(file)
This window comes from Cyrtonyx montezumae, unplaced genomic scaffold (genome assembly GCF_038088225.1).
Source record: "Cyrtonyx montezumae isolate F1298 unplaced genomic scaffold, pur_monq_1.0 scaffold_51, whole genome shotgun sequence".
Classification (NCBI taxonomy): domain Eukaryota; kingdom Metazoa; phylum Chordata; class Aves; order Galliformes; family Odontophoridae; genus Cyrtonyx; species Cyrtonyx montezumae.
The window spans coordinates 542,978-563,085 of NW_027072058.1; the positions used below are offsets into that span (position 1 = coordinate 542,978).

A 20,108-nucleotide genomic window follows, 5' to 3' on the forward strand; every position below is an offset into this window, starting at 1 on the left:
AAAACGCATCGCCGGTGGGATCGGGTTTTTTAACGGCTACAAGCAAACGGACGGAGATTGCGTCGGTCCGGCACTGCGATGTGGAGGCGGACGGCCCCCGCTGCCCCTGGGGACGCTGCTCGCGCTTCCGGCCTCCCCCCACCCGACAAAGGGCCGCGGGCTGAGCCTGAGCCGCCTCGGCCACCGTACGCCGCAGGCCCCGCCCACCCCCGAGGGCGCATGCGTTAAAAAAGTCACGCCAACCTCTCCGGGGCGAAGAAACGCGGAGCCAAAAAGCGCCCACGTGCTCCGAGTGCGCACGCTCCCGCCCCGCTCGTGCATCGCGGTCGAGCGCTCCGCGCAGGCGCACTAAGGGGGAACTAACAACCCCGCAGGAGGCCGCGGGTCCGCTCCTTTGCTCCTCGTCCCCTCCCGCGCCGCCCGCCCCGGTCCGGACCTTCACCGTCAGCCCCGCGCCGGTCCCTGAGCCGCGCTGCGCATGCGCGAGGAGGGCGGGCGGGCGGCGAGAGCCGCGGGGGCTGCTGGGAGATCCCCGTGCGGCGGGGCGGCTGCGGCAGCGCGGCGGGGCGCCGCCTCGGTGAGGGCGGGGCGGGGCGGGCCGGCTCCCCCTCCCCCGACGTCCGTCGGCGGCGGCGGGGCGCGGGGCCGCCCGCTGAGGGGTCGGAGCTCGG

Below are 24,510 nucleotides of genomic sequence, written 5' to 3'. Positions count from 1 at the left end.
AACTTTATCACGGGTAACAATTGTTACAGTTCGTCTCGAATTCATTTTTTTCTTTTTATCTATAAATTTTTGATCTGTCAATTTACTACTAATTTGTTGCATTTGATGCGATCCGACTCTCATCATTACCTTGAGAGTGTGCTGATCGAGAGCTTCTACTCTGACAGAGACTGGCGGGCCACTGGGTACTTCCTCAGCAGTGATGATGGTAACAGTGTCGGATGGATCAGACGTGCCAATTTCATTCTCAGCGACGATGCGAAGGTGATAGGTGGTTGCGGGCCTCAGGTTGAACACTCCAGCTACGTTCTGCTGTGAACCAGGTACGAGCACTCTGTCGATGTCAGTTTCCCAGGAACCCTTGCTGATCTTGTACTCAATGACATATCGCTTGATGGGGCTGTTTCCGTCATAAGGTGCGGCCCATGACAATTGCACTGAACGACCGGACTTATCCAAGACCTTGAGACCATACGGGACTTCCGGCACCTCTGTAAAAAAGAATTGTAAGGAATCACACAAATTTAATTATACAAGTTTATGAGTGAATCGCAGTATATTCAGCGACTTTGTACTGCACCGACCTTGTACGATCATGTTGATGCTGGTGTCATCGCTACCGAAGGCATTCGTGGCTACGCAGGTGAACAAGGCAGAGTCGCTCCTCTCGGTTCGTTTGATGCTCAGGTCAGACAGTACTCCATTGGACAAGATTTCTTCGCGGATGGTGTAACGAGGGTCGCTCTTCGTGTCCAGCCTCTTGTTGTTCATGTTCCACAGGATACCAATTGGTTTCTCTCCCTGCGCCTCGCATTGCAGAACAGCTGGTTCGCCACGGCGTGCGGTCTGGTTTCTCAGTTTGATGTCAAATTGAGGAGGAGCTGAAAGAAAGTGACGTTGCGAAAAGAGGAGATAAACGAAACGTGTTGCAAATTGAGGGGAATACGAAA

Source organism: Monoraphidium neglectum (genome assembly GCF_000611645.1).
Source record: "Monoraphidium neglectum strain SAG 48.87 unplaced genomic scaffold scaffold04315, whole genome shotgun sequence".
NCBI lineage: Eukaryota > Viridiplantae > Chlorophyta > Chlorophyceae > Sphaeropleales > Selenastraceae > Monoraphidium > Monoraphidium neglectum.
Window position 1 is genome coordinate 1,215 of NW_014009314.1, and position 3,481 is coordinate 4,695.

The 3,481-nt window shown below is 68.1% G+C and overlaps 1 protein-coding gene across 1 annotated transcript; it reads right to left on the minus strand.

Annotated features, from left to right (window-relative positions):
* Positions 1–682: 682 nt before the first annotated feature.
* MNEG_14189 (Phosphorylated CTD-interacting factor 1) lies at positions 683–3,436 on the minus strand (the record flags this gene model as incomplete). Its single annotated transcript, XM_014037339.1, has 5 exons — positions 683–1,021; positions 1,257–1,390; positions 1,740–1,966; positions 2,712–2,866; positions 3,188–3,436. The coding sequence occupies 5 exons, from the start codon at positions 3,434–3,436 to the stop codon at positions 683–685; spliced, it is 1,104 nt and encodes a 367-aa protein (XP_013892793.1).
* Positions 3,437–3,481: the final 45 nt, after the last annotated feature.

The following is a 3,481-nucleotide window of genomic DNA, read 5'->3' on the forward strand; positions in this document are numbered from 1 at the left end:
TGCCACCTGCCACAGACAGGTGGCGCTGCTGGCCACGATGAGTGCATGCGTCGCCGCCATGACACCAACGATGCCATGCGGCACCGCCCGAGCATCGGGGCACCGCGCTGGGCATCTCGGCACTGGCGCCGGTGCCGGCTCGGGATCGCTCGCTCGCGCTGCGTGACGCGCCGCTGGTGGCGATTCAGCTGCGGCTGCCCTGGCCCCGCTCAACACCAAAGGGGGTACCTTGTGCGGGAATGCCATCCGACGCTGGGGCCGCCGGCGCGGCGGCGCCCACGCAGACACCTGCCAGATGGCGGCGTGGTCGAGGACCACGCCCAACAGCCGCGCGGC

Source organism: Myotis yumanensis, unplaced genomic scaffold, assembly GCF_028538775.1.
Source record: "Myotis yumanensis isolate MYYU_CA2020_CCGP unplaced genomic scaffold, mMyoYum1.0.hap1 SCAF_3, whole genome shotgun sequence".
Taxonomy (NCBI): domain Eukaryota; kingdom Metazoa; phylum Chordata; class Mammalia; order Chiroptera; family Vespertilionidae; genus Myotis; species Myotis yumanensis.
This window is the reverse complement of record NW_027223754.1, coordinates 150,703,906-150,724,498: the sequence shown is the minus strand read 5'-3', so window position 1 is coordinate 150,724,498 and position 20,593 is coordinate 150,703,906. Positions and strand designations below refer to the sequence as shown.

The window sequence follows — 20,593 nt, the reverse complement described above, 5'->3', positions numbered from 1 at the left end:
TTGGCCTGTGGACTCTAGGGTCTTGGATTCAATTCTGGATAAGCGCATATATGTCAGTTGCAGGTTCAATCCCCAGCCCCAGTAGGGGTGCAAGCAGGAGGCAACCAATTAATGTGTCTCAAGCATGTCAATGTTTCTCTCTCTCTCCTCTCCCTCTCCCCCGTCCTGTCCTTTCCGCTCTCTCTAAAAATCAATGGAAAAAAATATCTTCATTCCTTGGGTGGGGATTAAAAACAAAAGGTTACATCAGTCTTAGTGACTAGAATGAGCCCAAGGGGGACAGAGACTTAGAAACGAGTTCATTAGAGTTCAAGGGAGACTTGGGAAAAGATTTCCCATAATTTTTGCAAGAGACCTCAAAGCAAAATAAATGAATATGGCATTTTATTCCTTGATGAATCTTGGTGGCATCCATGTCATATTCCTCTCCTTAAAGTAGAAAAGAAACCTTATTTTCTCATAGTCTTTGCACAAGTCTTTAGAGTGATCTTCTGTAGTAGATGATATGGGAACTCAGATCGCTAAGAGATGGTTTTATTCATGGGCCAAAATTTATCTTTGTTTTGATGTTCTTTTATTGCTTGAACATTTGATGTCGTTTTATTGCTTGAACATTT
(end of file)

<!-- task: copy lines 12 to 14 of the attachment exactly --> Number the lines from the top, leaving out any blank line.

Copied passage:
Window position 1 is genome coordinate 1,215 of NW_014009314.1, and position 3,481 is coordinate 4,695.

The 3,481-nt window shown below is 68.1% G+C and overlaps 1 protein-coding gene across 1 annotated transcript; it reads right to left on the minus strand.

Annotated features, from left to right (window-relative positions):